Advice for students still searching for a rented property


* Before you do anything contact your university to see if they have a dedicated Accommodation Office/advice service – if so, they are likely to have an idea of the properties that are still available and will be able to give you the inside track on the most student-friendly local letting agents;

* Find out about shared accommodation – a lot of universities also have specific schemes to help students group together – this is the best way to save money when renting and can be a great chance to meet people early on and make new friends;

* Set your budget – before commencing your search, decide how much you can afford based on your budget for the whole year – there’s no point wasting your time looking at properties that are out of your price range;

* Do your research – set aside a couple of days to visit the area and carry out your search. Get in contact with as many local letting agents as possible to give yourself the widest choice, and familiarise yourself with the area in terms of local amenities and its proximity to the university;

* Decide on your priorities – price or location – it may be cheaper to rent a place further away from the university/town centre, but you may end up paying the difference in public transport if it is too far to walk. You will need to plan your route into campus and determine how much it will cost;

* Take your time – students often end up in poor accommodation because they settle on the first thing they see. Don’t be rushed into a decision – student properties have come on along way in recent years so you shouldn’t have to move into a house that is in a bad condition or clearly needs a lot of work.

Before you move in

* Insist that any necessary repairs are carried out before you move in – agree it with the agent before signing the contract and inform the landlord in writing. Follow up to ensure work has been carried out before your move-in date;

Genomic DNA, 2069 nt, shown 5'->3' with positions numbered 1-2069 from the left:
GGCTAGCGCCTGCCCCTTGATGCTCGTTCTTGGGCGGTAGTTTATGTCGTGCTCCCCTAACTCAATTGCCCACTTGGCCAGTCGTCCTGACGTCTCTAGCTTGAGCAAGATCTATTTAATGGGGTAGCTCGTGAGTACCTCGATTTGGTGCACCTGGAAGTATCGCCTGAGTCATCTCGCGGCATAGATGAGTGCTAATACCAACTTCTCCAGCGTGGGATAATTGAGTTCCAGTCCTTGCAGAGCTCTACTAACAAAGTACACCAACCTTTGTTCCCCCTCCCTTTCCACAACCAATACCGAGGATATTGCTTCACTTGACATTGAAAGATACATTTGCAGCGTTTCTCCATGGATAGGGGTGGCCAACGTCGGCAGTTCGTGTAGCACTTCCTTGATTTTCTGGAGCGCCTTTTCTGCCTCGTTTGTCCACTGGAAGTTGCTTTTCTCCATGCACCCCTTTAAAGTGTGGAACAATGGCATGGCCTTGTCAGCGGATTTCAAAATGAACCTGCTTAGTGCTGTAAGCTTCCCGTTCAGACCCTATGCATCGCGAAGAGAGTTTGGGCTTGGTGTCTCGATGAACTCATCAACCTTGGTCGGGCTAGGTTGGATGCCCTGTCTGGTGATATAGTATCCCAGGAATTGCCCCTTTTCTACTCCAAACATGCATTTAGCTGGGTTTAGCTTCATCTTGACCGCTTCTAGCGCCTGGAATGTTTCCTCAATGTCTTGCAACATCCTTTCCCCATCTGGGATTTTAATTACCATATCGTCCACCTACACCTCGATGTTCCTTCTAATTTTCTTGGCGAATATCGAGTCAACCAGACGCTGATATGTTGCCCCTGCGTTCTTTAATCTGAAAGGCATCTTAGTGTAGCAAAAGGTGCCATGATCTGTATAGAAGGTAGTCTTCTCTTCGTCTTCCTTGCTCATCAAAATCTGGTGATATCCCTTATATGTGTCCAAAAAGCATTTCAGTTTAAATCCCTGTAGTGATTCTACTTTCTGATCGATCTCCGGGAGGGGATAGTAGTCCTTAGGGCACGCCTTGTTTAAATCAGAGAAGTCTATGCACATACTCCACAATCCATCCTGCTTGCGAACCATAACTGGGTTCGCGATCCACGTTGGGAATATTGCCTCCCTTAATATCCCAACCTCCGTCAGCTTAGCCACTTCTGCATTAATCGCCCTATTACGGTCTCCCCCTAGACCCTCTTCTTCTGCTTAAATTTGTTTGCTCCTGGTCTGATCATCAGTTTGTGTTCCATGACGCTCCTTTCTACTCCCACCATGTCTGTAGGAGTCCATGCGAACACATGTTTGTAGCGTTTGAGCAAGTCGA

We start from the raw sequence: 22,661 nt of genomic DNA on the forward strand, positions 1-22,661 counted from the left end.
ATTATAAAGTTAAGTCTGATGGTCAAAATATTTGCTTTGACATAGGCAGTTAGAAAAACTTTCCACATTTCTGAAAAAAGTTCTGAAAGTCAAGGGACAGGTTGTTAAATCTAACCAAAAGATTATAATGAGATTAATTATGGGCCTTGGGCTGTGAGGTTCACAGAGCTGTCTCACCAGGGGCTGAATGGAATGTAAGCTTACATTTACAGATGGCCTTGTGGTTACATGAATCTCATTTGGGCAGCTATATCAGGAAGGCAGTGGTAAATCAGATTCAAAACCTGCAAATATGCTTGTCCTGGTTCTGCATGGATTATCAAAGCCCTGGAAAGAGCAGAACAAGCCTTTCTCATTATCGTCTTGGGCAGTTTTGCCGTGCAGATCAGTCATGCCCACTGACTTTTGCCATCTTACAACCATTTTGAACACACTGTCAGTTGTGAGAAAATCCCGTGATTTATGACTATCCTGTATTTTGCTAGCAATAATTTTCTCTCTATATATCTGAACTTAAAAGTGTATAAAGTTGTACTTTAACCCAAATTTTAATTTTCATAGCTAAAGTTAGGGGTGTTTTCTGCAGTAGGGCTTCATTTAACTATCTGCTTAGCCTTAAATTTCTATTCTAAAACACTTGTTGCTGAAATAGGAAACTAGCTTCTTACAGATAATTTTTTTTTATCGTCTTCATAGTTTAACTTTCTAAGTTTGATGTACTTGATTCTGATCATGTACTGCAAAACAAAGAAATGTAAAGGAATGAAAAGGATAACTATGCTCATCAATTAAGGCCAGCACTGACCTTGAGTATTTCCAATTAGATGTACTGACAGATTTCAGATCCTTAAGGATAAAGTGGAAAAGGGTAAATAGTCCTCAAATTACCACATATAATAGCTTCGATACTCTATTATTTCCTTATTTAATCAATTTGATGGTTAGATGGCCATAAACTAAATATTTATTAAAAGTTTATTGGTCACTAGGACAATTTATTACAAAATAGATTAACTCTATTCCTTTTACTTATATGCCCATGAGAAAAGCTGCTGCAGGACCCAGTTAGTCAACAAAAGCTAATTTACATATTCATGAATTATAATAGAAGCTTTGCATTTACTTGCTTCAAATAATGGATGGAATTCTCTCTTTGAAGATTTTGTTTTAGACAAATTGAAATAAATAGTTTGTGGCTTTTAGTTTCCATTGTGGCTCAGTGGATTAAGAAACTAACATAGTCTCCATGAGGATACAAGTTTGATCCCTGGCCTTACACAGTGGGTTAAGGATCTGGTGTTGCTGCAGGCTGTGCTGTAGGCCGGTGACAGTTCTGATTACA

* Notify the relevant utility companies of the change in occupancy and agree how the bills will be split – if your name is on the bill, ultimately you are responsible for paying it so it is advisable to divide them up between all residents;

* Arrange contents insurance and a TV licence – if you suffer a break in you could find yourself with no belongings and no compensation, as well as leaving yourself open to fines;

* Notify the Council Tax Department of your address and that you are a full-time student – students are exempt from paying any council tax, but only if you let your relevant office know and can offer proof, in the form of a letter from your university

Steve Lees, Head of Marketing at, said: "Starting university can be an exciting but daunting time, especially if your university halls are oversubscribed or you have been allocated a place through clearing and are unable to secure a room in halls.

"However, the most important thing is not to panic – there will be a number of people in your position and there will still be properties available for rent.

"The first step is to contact your university student union, which will be able to put you in touch with other people in a similar position, or possibly advise you on properties that still have rooms available. If you can’t find a property through your university then you should contact a number of local lettings agents, who are likely to have a range of properties available and will be able to assist you in your search. There are still several weeks until term starts and if you get organised and act quickly, there is plenty of time to find and secure the right property."

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